I recently had the opportunity to meet with two of our leading certified solution providers who specialize in the retail quick service restaurant (QSR) market. Among the many topics we discussed was the adoption of cloud-based video surveillance solutions. We both agreed that while this is an approach with great future potential, right now, not everyone may be ready to store video in the cloud, depending upon their application.
Let’s take a closer look at some of the reasons why:
The storage and or management of surveillance video in the cloud is often referred to as Video Surveillance as a Service (VSaaS). VSaaS solutions have been around for some time, offering what many see as hassle-free software maintenance and support for their surveillance system.
But as cloud technology evolves, some providers are now promoting solutions that favor the wholesale storage of video in the cloud. This can sound like an exciting alternative to local video storage, with promises of better security and lower costs.
But, as my colleagues and I discussed, depending upon the size of your business, and the IT infrastructure you have in place, some cloud-based solutions can actually be more expensive. They also may not offer traditional functionalities to manage both small and enterprise-class video surveillance systems. It’s important to learn the pros and cons of any cloud-based solution and have realistic expectations about what these solutions can offer.
Bandwidth is the Biggest Challenge
To start with, streaming video to the cloud requires a significant amount of bandwidth – more than most businesses typically have. If your business is large in size or number of locations, and you’re deploying high-definition (HD) or multi-megapixel IP cameras, a cloud-based solution may not actually be feasible.
I know of one retailer who wanted to migrate from all analog cameras to HD IP cameras. But after replacing all their analog cameras with newer IP cameras, they could no longer access their video remotely! They just didn’t have the bandwidth to transmit the high-res images. They actually had to uninstall their IP cameras and revert back to analog.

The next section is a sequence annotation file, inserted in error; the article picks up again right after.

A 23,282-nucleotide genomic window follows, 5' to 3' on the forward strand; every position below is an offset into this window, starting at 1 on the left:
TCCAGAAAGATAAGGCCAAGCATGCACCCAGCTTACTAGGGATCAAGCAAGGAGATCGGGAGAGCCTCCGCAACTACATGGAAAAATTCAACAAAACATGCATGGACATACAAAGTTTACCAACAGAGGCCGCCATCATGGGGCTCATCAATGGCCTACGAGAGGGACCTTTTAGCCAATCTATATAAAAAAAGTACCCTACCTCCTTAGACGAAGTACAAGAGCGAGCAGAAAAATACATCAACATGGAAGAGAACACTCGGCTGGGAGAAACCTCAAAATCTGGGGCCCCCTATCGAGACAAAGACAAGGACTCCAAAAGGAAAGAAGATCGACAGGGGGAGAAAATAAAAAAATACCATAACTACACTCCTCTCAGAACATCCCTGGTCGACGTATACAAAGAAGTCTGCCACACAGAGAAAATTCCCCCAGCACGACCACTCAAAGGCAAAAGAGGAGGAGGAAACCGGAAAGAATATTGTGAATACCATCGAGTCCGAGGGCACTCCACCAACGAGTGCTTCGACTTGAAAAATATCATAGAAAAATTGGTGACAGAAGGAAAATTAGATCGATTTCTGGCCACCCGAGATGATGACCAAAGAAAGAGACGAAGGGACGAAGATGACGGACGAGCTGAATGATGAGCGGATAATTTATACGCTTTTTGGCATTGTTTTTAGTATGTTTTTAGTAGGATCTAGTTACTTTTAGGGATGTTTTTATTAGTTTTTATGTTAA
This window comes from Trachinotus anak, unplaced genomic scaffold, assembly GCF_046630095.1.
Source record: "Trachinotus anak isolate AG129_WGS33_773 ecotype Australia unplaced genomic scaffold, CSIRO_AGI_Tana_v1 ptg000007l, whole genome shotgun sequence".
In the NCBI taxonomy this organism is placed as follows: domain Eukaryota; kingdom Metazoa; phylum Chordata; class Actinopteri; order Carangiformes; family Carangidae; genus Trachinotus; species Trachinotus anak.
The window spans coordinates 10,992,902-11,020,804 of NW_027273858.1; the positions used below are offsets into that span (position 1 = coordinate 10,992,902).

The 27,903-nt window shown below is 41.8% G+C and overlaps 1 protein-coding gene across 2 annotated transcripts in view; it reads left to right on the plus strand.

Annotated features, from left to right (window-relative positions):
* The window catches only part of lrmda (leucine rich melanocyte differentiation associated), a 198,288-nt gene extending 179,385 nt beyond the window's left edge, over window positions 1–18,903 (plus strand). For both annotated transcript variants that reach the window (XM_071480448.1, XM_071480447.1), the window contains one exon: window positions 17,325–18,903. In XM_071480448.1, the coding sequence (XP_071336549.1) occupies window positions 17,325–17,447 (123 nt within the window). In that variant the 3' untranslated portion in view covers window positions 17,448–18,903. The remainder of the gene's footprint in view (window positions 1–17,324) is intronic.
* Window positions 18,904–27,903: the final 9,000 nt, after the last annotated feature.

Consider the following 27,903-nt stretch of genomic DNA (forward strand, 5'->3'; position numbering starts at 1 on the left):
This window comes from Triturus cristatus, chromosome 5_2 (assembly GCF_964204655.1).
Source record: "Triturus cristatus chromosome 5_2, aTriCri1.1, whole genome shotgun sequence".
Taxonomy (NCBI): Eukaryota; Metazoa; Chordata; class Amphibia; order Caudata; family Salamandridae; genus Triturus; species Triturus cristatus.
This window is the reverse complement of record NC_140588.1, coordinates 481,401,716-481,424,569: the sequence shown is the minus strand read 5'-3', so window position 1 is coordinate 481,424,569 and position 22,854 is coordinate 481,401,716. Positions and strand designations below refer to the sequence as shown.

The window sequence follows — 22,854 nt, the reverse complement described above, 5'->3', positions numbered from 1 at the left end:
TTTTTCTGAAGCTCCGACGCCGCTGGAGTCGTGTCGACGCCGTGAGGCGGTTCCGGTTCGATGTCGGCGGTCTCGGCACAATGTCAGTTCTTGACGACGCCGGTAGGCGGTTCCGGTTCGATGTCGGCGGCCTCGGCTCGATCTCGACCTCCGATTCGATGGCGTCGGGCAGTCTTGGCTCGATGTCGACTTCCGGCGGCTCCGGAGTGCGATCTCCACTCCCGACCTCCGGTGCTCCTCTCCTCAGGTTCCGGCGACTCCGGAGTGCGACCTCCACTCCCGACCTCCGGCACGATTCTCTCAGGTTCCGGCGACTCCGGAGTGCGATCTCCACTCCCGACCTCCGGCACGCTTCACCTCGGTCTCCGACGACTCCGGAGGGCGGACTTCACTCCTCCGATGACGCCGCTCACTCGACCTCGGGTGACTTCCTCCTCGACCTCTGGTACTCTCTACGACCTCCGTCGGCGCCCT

This is an extreme example, but one that underscores my point: large enterprises need adequate bandwidth to stream video outside a location for viewing or storage in the cloud.
Just do the math: a single retail location with 16 IP cameras (all capturing HD 1080p video at an average rate of 10 images per second) would require a total upload speed of approximately 32 Mb/s to push its surveillance images to cloud. Most businesses just don’t have that type of bandwidth available. Additional bandwidth can be purchased, but it’s going to come at a cost. Also, businesses should ask themselves if they really want to risk using the majority of their network to stream video? IP video files are large, and require a lot of resources to upload. It’s not practical to dedicate your entire corporate network to video transmission, since many other critical applications (transaction data, etc.) also require resources.
Other Key Considerations
There are other important things to consider when looking to the cloud for video surveillance. Once the video gets to the cloud, there is storage costs associated with it. I always recommend reading and understanding how a cloud provider’s fees/rates are calculated, and being aware of additional fees for exceeding uploading/storage limits.
If you’re considering a cloud-based video solution, you’ll also want to investigate its security (where is your video being stored?) and accessibility (what happens if your Internet goes down?)
To help you learn more, March Networks has produced a new whitepaper titled,
Is the Cloud Ready? In it, we examine these important issues, and the key questions organizations should ask before moving their video surveillance system to the cloud. The paper provides case study examples and a convenient checklist of questions businesses can use.
Download the Whitepaper Now
Without a doubt, cloud-based video surveillance solutions are an attractive sounding alternative to today’s traditional video management solutions. But until technology evolves to help address the bandwidth barrier – and the higher costs associated with it – cloud-based solutions won’t be practical for everyone.
What’s your take? Give us your feedback or ask a question below.